Luca Lozano – And It Was Good
Before finding fame with Zombie Disco Squad (a project he’s no longer a part of), Luca Lozano was plain old Lucas Hunter, an excitable teenager from Sheffield obsessed with underground house and techno. He’d spend many happy hours in the Warp Records store on Division Street (long since consigned to history, following the influential label’s decision to sell up and move to London), flicking through racks of obscure early ‘90s house and techno records while influential local producers – the likes of Winston Hazel, DJ Parrot, Chris Duckenfield and Richard H Kirk – hung around the counter. At night, he’d tune into pirate station Fantasy FM, inspired by the blend of skuzzy rave music, Detroit techno, Chicago jack and good old Yorkshire “bleep and bass” drifting from the speakers.
It’s these formative influences, particularly “bleep” that the Klasse Recordings chief has chosen to explore on And It Was Good, his first outing on JD Twitch’s formidably reliable Optimo Trax imprint. It’s perhaps unsurprising that Twitch was keen to snap this one up; he has previously discussed his love of bleep techno, and regularly packs obscure Warp records from the period when he heads to gigs. As someone with a deep-rooted appreciation of the sound and knowledge of its history, he was in a good position to judge the authenticity of Lozano’s attempts to recapture the feel, sound and spirit of Britain’s first authentically homegrown take on techno music. He felt, as most schooled in the sound will when they hear And It Was Good, that the Berlin-based producer had “nailed it”.
Certainly, there’s no denying the depth of knowledge and attention to detail in Lozano’s bleep-inspired productions. Those with extensive knowledge of the sound will note audible references to influential records of the period, from the tactile dreaminess of Tuff Little Unit’s “Join The Future” and sparse intensity of Juno’s “Acid Thunder”, to the pioneering exploits of Sweet Exorcist’s scene anthem “Testone” and bubbling electronics of Nightmares On Wax’s “Dextrous”. Pleasingly, there are deeper influences, too, most notably the work of Xon, a short-lived collaboration between Rob Gordon and Cabaret Voltaire/Sweet Exorcist founder Richard H Kirk. Their one and only release, 1991’s The Mood Set on Network, remains one of British techno’s least-heralded classics. Amazingly, it was recorded in a single weekend, with Kirk and Gordon effectively jamming out a trio of deep, intoxicating, bleep-heavy tunes at the former’s Western Works studio.
Bleep techno, of course, was always more about the richness, warmth and heaviness of its soundsystem culture-inspired basslines – the sound of which was often a product of the immense engineering and mixing skills of Forgemasters man Robert Gordon – than the distinctive, ear-catching bleep melodies that featured on many of the tunes. Rhythmically, bleep techno records could sometimes seem stiff, too, whilst retaining a hypnotic late night groove. Pleasingly, Lozano has captured both of these key features on And It Was Good, whilst adding a contemporary swing and freshness that ensures the EP doesn’t fall into the realms of empty pastiche.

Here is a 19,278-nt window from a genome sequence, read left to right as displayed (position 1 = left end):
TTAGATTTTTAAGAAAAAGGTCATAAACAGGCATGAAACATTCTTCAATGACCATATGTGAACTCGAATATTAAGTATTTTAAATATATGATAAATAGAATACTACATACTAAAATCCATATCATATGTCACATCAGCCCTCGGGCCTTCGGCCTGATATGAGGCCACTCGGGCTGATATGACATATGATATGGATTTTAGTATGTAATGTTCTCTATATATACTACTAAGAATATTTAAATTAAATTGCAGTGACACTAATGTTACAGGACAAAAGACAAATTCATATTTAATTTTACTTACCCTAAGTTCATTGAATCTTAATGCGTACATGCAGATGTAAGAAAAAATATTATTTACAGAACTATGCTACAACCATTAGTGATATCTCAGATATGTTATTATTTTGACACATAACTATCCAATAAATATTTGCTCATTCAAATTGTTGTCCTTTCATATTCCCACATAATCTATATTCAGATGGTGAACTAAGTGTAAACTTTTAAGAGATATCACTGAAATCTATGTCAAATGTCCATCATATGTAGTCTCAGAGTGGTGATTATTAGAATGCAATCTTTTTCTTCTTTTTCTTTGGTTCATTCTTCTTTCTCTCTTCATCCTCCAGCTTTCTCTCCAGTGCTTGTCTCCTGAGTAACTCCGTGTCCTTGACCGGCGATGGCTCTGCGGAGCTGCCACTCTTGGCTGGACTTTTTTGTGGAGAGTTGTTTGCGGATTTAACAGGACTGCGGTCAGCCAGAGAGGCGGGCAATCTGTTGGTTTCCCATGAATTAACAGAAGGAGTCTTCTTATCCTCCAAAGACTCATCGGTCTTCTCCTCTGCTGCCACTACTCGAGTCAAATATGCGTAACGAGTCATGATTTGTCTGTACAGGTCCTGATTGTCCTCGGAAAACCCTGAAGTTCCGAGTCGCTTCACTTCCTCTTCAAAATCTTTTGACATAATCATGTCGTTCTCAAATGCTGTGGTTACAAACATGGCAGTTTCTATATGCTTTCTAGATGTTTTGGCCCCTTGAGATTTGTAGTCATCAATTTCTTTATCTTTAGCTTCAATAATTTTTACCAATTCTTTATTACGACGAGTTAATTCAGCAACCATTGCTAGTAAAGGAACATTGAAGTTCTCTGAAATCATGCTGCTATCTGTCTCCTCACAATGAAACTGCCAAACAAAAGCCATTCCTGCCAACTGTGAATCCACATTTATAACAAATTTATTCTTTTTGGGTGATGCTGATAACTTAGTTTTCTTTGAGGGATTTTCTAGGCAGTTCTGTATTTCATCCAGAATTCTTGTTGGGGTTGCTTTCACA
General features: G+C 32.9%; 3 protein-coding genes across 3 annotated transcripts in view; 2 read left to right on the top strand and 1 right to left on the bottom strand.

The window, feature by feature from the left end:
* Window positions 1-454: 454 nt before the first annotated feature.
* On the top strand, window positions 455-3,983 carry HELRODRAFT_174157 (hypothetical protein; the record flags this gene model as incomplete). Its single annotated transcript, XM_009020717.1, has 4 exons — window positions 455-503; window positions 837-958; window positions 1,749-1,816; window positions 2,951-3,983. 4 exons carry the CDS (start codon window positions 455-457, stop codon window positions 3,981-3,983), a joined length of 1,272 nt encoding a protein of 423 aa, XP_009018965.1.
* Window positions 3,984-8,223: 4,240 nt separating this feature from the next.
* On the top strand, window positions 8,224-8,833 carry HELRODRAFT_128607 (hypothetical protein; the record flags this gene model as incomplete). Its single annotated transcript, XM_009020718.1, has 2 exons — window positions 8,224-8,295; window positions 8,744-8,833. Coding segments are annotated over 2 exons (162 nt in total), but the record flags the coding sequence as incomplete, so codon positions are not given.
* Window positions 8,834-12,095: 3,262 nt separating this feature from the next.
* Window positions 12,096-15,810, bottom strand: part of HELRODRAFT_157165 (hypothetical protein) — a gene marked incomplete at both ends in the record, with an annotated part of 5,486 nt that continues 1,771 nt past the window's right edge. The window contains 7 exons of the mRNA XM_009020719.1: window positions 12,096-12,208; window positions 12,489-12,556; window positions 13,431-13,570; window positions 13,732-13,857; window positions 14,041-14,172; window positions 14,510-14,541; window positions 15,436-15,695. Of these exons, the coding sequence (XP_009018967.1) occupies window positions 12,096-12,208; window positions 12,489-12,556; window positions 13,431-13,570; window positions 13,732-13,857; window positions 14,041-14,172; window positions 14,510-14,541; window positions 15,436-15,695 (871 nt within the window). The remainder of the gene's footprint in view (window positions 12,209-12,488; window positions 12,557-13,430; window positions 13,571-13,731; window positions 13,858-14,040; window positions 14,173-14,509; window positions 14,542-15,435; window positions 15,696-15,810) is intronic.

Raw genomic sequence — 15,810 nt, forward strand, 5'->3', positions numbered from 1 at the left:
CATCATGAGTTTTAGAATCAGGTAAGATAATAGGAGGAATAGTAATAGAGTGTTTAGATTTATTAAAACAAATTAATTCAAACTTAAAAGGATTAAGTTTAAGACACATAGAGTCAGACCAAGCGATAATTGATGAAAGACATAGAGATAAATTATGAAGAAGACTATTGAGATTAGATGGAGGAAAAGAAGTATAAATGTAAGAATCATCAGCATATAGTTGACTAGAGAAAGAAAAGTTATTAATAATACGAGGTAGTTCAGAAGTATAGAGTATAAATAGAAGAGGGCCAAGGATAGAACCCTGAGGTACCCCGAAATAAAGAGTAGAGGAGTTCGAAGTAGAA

The title track sets the tone, combining many of these elements whilst offering the kind of dreamy shuffle that was once the hallmark of early 2000s tech-house exponents such as Circulation and Terry Francis. The opening exchanges feature the kind of fuzzy, lunar landing samples used to great effect on “Testone”, while the chiming, mood-enhancing melody (strangely familiar) adds a notable hook. There are also skittering percussion builds of the sort so expertly utilized in classic early Chicago house records. It’s a deliciously wide-eyed start to the EP. “Fantasy FM” takes things further towards classic bleep territory, lacing an LFO/Sweet Exorcist style melody over a raw, pulverizing, Rob Gordon-esque bassline and dreamy pads and keys that recall the aforementioned Tuff Little Unit production. The beats are a little less raw, though there’s enough warmth and weight to compliment the other elements. As a riff on a classic sound with a contemporary twist, you’ll be hard pressed to find better – outside the drum machine obsessed world of analogue revivalism, at least.
You’ll find greater stiffness to the beats on “Third Eye Open”, whose twisted, psychedelic acid lines and rising chords offer a neat counterpoint to the sparse, “intelligent techno”-influenced melodies. The track rises and falls attractively, pausing occasionally to offer words of encouragement (“bleep…bass”) via hazy vocal samples. It’s a deliciously rush-inducing blast from the past. Cleverly, Lozano and Twitch save the best till last. “Telekom”, built around the sound of a phone being dialed, is thrillingly fuzzy and murky. Within its heavy voodoo rhythms, thunderous kicks, curious vocal hits and bombastic bassline you’ll find audible nods to Sweet Exorcist’s sweaty “Clonk’s Coming”, A Sagittariun style psychedelic techno revivalism and early LFO. It actually sounds a little like a long lost, previously unreleased Xon track – and there’s no higher praise than that. It provides a thrillingly intoxicating finale to a joyous celebration, not only of Lozano’s formative influences, but also to one of Britain’s most potent dancefloor styles.
A1. And It Was Good
A2. Fantasy FM
B1. Third Eye Open